Dec 10, 2008

Today on (and About) Critic-O-Meter

Two plays with war and family on the brain: Craig Lucas' Prayer for My Enemy and Keith Reddin & Meg Gibson's Antigone remix Too Much Memory. Read all about 'em.

In other Critic-O-Meter news, LA Weekly's Steven Leigh Morris offers a longer and more thorough version of his blog entry deploring Isaac's and my new review-reviewing site. I'm honored that Steven takes our site seriously enough to take it apart so vigorously (and I'm kind of tickled by the piece's illustration, by Justin Renteria), but of course I'm disappointed that he relates our venture to the culture of standardized testing and a reductive "one-click-fits-all" model.

While I admit feeling a sting of truth when Steven writes, "To assess a play with a grade is mildly insulting to the critic but deeply insulting to the creators," I also have a response, having been on both sides of that coin--I've been reviewed as well as reviewed others, and both I and my targets, last I checked, are still standing. And the response is this: that at least part of what Critic-O-Meter is intended to do is to serve as a corrective to the undue power of a few daily critics, both in the area of consumer advice and in the realm of setting the terms and boundaries of the critical conversation. I have felt firsthand, and heard secondhand over the years, the deep frustration with the way one or two critic's tastes and distastes too often become the final verdict/conventional wisdom on a play for all time--in the markets I've worked in, it's been whoever has "Times" on his side--when I and others who care about this kind of thing know that the critical conversation about a given play is/was much, much wider and more diverse than any one critic's writing could possibly reflect. So what could I do with this knowledge? Ramble on about a particular undersung show when asked, or even when unasked; advocate favorites with theatre awards or year-end lists.

Critic-O-Meter, in that spirit, is our way of broadening the conversation to include everyone writing about every show we can find (and have time to include); if we want to drop our thoughtful two cents about our favorite shows and issues into the giant wishing well of the blogosphere, well, that's what a blog like this or this is for. The grading process at Critic-O-Meter, as Steven rightly notes, is entirely subjective, but that's the essence of our gamble: that the grades, and the paragraphs of summary we add about each show, are the value that Isaac and I add beyond a simple review aggregator.

As a critic, sporadic practitioner and occasional paying theatergoer myself, I know I can handle the insult of being reduced to a grade, particularly if the so-called "reduction" in fact holds out the chance of a more abundant, noisy, and spirited conversation.


Esther said...

Hey Rob,

I'm really enjoying the Critic-O-Meter.

I think Steven Leigh Morris' comment that it's insulting to give a play a grade is a bit over the top. He might as well say that to have an opinion about a play is offensive because basically, that's what a grade amounts to - an opinion.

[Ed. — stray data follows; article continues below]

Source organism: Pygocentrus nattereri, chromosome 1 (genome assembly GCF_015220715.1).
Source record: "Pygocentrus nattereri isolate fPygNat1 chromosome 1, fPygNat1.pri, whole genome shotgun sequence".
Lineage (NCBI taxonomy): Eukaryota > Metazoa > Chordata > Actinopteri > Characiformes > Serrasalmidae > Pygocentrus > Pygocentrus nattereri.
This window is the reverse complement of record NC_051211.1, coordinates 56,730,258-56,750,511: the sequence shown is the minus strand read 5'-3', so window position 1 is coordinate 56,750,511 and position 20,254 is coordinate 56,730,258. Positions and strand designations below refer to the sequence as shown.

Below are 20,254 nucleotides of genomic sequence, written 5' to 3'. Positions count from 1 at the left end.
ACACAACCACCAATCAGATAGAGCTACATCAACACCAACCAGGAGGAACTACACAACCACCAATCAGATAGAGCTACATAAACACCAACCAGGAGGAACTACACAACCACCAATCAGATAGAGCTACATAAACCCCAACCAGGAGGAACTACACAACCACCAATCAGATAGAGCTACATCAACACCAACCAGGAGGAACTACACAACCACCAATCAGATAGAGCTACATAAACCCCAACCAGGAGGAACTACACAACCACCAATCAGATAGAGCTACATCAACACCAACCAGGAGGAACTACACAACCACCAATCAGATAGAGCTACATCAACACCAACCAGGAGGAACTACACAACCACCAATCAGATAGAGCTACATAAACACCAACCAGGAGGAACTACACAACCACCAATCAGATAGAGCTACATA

And no one is reducing it solely to a grade - you're including a summary of what each critic said. The grade is simply a way to give an overall sense of the critical reception. Nothing wrong with that. People are free, as I do, to read the entire review.

Besides, how does he think plays get judged in the "real world?" If I see something and a friend or colleague asks me the next day how I liked it, and I know they don't want a long discussion, I might well answer with something like excellent, mediocre or poor, which is basically A,C or F.

Steven Leigh Morris said...

I don't "deplore" Critic-O-Meter at all. You left out all the positive references I made to your efforts. I see it as paradoxical and it opens up a healthy discussion about what criticism is for, which it has done on both coasts. I'm amused that you think I gave you a D or an F (I infer this from your word "deplore"), where I think I gave you B. That's part of the mercurial nature of assigning "objective" letter grades to your readings of a review. You and Isaac deserve praise for your labor of love, and I'm not reluctant to offer it.

Colin Mitchell said...

Rob - hang tough, brother. Check out my response over at I'm going to be adding both this site and critic o'meter to my blogroll, love it if you would do the same for Bitter Lemons?

Just trying to spread the word!

Relentlessly yours,
Colin Mitchell

silent nic@knight said...


Steven doesn’t issue a report card grade of D-plorable on Critic-O-Meter as you suggest. He simply describes and attempts to position the web site within the larger context of a one-click culture. His blog entry and short article is more an examination of cultural phenomena than a value judgment on Critic-O-Meter, which is exactly the philosophical divide he argues that your enterprise highlights.

Mark W said...

Hey Robert, i.e. Destroyer of Theater Criticism. I kid. The Critic-O-Meter concept is simply and for the most part an intellectual experiment, isn't it? As a reviewer you're interested in how your response to a play dovetails with that of your peers. If there's any difference between this and the cumulative tallies of movies on MetaCritic and Entertainment Weekly, isn't it only in the way it might eventually effect ticket sales and theater profits (which could be favorable or adverse)? Just as an anecdote, however, I would add that I'm growing to distrust MetaCritic. There's a weird highest common denominator effect, where some movies receive top scores due to what I imagine to be reviewer demographics.